In round 5 Brubaker seemed to regain some control of the proceedings with a fast start and some solid right hands in the later part of the round. Takayama continued his assault on the body during the round but it was certainly a better one for the Australian who looked to slow in the later part of the round. Following a a competitive, but clear, round for Brubaker we expected to see Takayama start round 6 hot but it was a really competitive round and one that could have gone either way, with Takayama continuing his body attack whilst Brubaker tagged the head of the local favourite. Takyama did have have some genuine success in round 7, as he seemed to stiffen Brubaker's legs for a moment, and the body assault continued to come from the Japanese fighter.
Sadly for Takayama he struggled to build on his success and although he put up a great effort in round 8 Brubaker landed some eye catching, albeit slappy, right hands that left a memorable impression in the later stages of a round that he quite possibly stole. We thought it was a Takayama round but certainly have no arguments about it going the way of the Aussie who finished the stronger.
After 8 rounds the judges cards put Brubaker in the lead with scores of 78-74 and 77-75 whilst the dissenting judge had been impressed by Takayama's body attack and had him up 78-75.
The open scoring should have driven on Takayama, with the Japanese fighter at least aware he was behind going into the final 4 rounds. Instead however it seemed to dishearten him and spur on Brubaker who fought round 9 full of confidence and had one of his best rounds, leaving Takayama with a near his right eye. Had round 9 been one of Brubaker's best his very best was to following as he had a dominant round 10, with Takyama returning fire just enough to make the referee hold back on stopping the contest.
Going into the final 2 rounds it looked like Takayama was going to fail to hear the final bell. However the moment shifted in his favour in round 11, his best round, as he upped the tempo and went for broke, dropping Brubaker in the final part of the round after previously having staggered him. It was a round that summed up the Japanese warrior spirit. Despite the knockdown Brubaker did quickly recover to his feet and looked fine as he saw out the remaining seconds of the round.
With the knockdown giving Takayama some hope we'd expected him to come out firing in the final round. Instead however it was Brubaker who started as the livelier man and he had Takayama cornered at one point. It was then that Takayama tried to turn things around, and he turned Brubaker before unloading, the Brubaker returned the favour unloading on Takayama as the tempo increased through the final minute. Sadly though Takayama could never do enough to drop Brubaker again.
At the final bell it seemed the fighters had done their maths and Brubaker celebrated whilst Takayama looked disconsolate. It was as if they both knew the result, and both knew the same thing. Takayama hadn't quite done enough. The judges agreed with Brubaker edging out a split decision.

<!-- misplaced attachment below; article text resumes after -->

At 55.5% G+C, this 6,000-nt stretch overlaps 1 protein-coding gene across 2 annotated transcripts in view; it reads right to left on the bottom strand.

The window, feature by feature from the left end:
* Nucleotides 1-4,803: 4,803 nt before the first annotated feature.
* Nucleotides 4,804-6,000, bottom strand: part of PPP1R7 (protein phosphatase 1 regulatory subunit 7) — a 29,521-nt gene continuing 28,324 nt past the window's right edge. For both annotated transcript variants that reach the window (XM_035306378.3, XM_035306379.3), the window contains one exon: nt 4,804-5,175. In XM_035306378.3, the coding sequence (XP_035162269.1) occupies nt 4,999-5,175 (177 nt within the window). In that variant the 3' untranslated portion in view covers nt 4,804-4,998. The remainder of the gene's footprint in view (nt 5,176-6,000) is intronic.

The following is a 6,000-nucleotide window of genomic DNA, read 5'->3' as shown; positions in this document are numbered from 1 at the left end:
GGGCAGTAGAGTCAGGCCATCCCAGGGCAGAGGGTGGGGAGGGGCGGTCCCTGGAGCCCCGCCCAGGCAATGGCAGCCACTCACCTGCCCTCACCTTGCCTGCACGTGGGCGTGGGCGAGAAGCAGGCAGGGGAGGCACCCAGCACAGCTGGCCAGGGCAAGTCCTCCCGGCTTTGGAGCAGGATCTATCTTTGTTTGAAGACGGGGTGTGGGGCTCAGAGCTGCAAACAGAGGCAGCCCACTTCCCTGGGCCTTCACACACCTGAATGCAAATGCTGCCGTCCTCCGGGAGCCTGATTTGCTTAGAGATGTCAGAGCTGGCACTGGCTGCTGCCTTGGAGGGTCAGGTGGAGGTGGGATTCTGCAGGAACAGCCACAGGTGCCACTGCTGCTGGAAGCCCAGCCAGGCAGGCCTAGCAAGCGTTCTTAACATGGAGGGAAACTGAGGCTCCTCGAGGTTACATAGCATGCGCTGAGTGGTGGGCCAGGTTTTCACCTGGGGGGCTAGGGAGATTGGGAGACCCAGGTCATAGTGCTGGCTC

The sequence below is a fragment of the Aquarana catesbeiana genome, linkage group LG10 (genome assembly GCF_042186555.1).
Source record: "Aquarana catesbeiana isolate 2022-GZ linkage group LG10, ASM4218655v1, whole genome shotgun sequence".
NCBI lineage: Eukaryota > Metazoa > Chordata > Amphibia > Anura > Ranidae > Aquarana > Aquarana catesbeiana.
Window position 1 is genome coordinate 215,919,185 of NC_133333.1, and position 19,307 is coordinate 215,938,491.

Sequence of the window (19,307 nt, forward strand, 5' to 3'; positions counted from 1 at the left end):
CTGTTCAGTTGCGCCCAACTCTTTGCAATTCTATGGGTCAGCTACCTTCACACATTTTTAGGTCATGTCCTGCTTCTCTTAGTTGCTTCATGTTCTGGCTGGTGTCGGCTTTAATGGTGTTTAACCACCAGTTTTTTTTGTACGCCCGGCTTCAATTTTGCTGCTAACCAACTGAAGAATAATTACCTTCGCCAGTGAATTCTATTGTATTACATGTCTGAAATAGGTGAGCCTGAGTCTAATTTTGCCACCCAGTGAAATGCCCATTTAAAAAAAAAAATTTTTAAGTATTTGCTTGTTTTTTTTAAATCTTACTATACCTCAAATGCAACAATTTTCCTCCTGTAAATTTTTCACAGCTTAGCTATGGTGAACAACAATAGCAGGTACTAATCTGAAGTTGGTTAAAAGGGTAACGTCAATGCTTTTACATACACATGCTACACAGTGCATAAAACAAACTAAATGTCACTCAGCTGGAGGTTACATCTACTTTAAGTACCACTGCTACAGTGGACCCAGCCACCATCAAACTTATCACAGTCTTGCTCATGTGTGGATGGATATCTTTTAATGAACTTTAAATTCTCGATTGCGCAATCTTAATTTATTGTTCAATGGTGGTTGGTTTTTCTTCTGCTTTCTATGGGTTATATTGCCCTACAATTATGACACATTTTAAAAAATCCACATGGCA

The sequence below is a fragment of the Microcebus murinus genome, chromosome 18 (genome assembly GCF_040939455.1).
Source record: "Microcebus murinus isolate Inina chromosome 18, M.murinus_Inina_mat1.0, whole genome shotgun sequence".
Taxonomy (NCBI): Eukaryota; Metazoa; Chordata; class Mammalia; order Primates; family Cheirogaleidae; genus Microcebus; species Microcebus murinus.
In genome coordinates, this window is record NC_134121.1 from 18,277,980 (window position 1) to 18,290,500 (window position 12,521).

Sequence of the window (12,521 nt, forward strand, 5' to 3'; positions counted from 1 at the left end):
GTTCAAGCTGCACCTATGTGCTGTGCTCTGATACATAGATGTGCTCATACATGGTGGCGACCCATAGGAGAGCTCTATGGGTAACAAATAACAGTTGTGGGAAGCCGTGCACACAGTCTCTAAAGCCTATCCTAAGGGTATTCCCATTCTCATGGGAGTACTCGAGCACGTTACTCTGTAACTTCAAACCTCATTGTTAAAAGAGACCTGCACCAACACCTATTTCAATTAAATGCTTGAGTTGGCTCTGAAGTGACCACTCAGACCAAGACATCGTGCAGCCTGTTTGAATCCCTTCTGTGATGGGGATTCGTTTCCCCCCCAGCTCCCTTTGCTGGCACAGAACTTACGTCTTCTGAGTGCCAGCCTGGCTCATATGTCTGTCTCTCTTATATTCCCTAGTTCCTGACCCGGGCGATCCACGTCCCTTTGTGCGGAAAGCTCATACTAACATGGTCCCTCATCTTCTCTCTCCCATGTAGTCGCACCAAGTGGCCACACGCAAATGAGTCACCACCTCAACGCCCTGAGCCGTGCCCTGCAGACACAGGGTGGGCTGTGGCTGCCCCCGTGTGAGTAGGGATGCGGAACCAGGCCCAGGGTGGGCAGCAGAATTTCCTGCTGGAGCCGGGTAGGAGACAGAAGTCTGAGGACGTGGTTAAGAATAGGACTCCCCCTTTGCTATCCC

(Image courtesy of boxmob.jp)
Tomorrow Japanese fans in Tokyo, and those who have paid for this month's BoxingRaise, will get the chance to see former Japanese Welterweight champion Suyon Takayama (24-1, 8) [高山 樹延] challenge Australian Jack Brubaker (10-1-1, 5) for the OPBF Welterweight title. The bout is brilliant one for this level and is a genuine intriguing bout for fans through Oriental and Pacific region.
Today those two men took part in their weigh in and on the scales it was Takayama who was the heavier man, weighing in around 146.8lbs for the bout. Although the shorter man Takayama did appear to be strong looking at the weight and looks the "thicker" fighter.
Brubaker was slightly lighter weighing in at 146.4lbs though surprised the Japanese fighter by being taller than expected at today's weigh in.
For Brubaker the bout will be his second defence of the title and he, like Takayama, seemed confident of scoring a win tomorrow at the Korakuen Hall.
Takayama looks to claim OPBF title from Brubaker
(Image courtesy of boxingnews.jp)
Earlier today we were informed that former Japanese amateur star Kazuki Saito (0-0) [斎藤 一貴] would be making his professional debut on July 25th as part of a notable card from Kadoebi, who will be his promoter going forward.
The talented 23 year old will be taking part in a 6 round bout against a Thai opponent and will be looking to turn his amateur success into professional glory.
As an amateur Saito went 83-14 and competed not only at the top of the domestic scene but also internationally,including representing Japan at the 2013 World Amateur Championships, where he was beaten by Frenchman Abdel Malik Ladjali.
The youngster will be fighting at 140lbs and is tipped as a potential star.
Whilst Saito's addition to the show is a good one it is worth remember that the headline bouts for the card are a pair of title bouts, with Suyon Takayama (24-1, 8) [高山 樹延] facing Australia Jack Brubaker (10-1-1, 5) for the OPBF Welterweight title and Japanese Light Welterweight champion Hiroki Okada (12-0, 10) [岡田 博喜] defending his title against Japanese-Brazilian Cristiano Aoqui (11-4-2, 7) [青木クリスチャーノ].
(Image courtesy of boxingnews.jp)